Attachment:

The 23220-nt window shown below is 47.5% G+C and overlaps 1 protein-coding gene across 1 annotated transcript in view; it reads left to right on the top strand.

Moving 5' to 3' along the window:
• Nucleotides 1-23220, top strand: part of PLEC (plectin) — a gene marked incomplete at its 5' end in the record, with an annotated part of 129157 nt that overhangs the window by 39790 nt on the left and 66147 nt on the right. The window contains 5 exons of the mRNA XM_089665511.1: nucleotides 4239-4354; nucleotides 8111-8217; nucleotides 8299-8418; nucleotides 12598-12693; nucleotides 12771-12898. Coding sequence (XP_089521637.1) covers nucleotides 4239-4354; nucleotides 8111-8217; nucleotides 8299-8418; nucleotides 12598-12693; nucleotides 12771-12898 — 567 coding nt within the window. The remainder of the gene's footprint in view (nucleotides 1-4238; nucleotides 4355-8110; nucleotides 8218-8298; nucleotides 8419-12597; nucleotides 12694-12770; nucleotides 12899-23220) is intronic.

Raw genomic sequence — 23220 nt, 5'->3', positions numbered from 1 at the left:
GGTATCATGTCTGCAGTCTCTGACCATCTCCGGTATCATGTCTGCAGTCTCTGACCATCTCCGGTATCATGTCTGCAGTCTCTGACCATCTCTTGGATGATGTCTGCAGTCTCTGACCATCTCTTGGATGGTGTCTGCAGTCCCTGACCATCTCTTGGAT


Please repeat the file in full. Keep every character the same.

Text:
The 23220-nt window shown below is 47.5% G+C and overlaps 1 protein-coding gene across 1 annotated transcript in view; it reads left to right on the top strand.

Moving 5' to 3' along the window:
• Nucleotides 1-23220, top strand: part of PLEC (plectin) — a gene marked incomplete at its 5' end in the record, with an annotated part of 129157 nt that overhangs the window by 39790 nt on the left and 66147 nt on the right. The window contains 5 exons of the mRNA XM_089665511.1: nucleotides 4239-4354; nucleotides 8111-8217; nucleotides 8299-8418; nucleotides 12598-12693; nucleotides 12771-12898. Coding sequence (XP_089521637.1) covers nucleotides 4239-4354; nucleotides 8111-8217; nucleotides 8299-8418; nucleotides 12598-12693; nucleotides 12771-12898 — 567 coding nt within the window. The remainder of the gene's footprint in view (nucleotides 1-4238; nucleotides 4355-8110; nucleotides 8218-8298; nucleotides 8419-12597; nucleotides 12694-12770; nucleotides 12899-23220) is intronic.

Raw genomic sequence — 23220 nt, 5'->3', positions numbered from 1 at the left:
GGTATCATGTCTGCAGTCTCTGACCATCTCCGGTATCATGTCTGCAGTCTCTGACCATCTCCGGTATCATGTCTGCAGTCTCTGACCATCTCTTGGATGATGTCTGCAGTCTCTGACCATCTCTTGGATGGTGTCTGCAGTCCCTGACCATCTCTTGGAT